Effectiveness of 2 rotavirus vaccines against rotavirus disease in Taiwanese infants.

Abstract

BACKGROUND Two rotavirus (RV) vaccines (Rotarix and RotaTeq) are available on the private market in Taiwan, but are not recommended for routine use. We examined RV vaccine effectiveness (VE) against severe RV acute gastroenteritis (AGE) among Taiwanese infants to inform policymakers on the potential benefits of national RV vaccine introduction. METHODS From May 2009 to April 2011, a case-control assessment of VE against severe RV AGE was conducted at 3 hospital-based surveillance sites in Taiwan. Case-patients included children aged 8-35 months, hospitalized with laboratory-confirmed RV AGE. Controls included children age-matched within 1 month of age of the case-patient, hospitalized with RV-negative AGE or seen for non-AGE illnesses at the same hospitals. Vaccination history was confirmed through vaccination card or hospital record review. VE was calculated as (1--odds ratio of vaccination) × 100%. RESULTS We enrolled 184 case-patients with RV AGE, 904 RV-negative AGE and 909 non-AGE controls. Two-dose Rotarix series VE against RV gastroenteritis hospitalization was 90.4% [95% confidence interval (CI): 70.3%, 98.1%) and 92.5% (95% CI: 77.1%, 98.5%) with RV-negative AGE and non-AGE controls, respectively. Three-dose RotaTeq series VE was 96.8% (95% CI: 82.3%, 100%) and 97.1% (95% CI: 84%, 100%) with RV-negative AGE and non-AGE controls, respectively. CONCLUSIONS Both vaccines provided excellent protection against severe RV AGE hospitalization. Addition of RV vaccination into Taiwan's National Immunization Program could substantially decrease AGE hospitalizations among children <3 years. Our findings should help inform policymakers in Taiwan and other similar Asian countries when deciding whether to include RV vaccination into their national immunization programs.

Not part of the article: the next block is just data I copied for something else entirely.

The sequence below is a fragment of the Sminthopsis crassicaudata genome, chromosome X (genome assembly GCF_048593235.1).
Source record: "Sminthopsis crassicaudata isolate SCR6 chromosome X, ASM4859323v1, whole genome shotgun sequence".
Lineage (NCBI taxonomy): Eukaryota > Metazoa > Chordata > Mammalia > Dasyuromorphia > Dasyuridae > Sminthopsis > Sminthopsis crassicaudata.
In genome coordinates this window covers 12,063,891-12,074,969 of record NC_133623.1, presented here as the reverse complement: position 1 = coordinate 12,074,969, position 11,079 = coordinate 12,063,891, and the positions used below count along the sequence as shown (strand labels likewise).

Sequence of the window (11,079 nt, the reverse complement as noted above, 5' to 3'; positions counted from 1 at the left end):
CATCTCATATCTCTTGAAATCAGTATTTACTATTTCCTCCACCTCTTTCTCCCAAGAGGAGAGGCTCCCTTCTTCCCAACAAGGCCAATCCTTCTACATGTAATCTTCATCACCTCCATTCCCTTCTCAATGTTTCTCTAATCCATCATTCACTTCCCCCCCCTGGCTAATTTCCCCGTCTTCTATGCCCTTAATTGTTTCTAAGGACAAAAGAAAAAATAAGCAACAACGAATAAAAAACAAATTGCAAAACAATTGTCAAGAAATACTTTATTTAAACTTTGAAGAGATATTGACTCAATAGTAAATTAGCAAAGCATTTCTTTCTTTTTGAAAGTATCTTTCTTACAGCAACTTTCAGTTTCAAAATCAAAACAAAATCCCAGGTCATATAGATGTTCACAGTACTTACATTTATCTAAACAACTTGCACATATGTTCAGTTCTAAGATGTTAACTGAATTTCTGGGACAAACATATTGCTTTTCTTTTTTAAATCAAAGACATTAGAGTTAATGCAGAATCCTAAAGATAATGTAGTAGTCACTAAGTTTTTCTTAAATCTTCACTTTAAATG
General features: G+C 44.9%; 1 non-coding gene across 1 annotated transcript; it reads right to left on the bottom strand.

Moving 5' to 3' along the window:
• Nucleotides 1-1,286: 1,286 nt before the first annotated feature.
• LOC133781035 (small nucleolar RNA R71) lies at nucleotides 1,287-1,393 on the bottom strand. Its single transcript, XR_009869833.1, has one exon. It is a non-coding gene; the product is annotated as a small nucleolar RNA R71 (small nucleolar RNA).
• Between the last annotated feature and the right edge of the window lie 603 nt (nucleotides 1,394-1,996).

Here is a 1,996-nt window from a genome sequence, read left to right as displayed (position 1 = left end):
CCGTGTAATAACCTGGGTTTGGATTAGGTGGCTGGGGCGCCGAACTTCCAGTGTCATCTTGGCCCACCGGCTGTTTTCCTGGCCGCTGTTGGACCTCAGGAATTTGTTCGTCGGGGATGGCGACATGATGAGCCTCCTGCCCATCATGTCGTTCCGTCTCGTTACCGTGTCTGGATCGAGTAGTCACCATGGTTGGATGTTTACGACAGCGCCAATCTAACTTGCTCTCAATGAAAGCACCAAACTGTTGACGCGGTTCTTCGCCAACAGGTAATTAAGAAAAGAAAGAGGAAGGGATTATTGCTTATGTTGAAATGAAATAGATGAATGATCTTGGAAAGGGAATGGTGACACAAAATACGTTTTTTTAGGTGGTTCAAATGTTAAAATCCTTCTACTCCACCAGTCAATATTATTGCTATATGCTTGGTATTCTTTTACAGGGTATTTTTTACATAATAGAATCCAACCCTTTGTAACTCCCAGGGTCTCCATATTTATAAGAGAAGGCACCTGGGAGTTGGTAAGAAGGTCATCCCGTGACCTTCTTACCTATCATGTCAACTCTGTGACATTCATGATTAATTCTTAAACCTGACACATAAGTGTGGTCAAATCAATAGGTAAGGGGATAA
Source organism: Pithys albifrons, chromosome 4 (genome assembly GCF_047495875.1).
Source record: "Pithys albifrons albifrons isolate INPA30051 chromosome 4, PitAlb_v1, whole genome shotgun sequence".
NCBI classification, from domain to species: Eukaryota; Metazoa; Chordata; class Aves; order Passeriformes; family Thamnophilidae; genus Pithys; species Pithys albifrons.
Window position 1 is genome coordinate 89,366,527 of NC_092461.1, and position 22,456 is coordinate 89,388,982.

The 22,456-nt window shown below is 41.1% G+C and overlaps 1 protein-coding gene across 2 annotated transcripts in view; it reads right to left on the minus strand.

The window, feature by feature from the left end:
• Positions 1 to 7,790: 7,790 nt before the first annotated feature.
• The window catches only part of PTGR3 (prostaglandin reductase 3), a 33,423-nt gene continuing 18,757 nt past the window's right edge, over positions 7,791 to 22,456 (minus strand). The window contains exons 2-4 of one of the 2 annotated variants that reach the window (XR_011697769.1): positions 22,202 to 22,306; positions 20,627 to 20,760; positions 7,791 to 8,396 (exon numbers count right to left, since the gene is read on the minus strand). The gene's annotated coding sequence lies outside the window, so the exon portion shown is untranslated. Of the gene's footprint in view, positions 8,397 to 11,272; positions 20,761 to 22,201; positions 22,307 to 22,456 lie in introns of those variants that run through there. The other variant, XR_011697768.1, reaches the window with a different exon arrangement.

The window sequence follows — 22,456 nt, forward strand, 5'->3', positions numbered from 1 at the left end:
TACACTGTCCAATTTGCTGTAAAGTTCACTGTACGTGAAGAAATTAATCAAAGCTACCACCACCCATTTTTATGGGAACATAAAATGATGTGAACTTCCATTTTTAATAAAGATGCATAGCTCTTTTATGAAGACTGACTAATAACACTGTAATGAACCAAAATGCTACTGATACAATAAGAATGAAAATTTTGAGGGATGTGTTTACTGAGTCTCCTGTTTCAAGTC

DOI: 10.1097/INF.0000000000000105

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Cite this paper

@article{Chang2014EffectivenessO2, title={Effectiveness of 2 rotavirus vaccines against rotavirus disease in Taiwanese infants.}, author={Wan-Chi Chang and Catherine Y Yen and Fang-Tzy Wu and Yhu-Chering Huang and J. L. Lin and Fu-Chen Huang and Hui-Tzu Yu and C. Chi and Han-Ying Lin and Jacqueline E. Tate and Umesh Parashar and Ho-Sheng Wu and Chao A. Hsiung}, journal={The Pediatric infectious disease journal}, year={2014}, volume={33 3}, pages={e81-6} }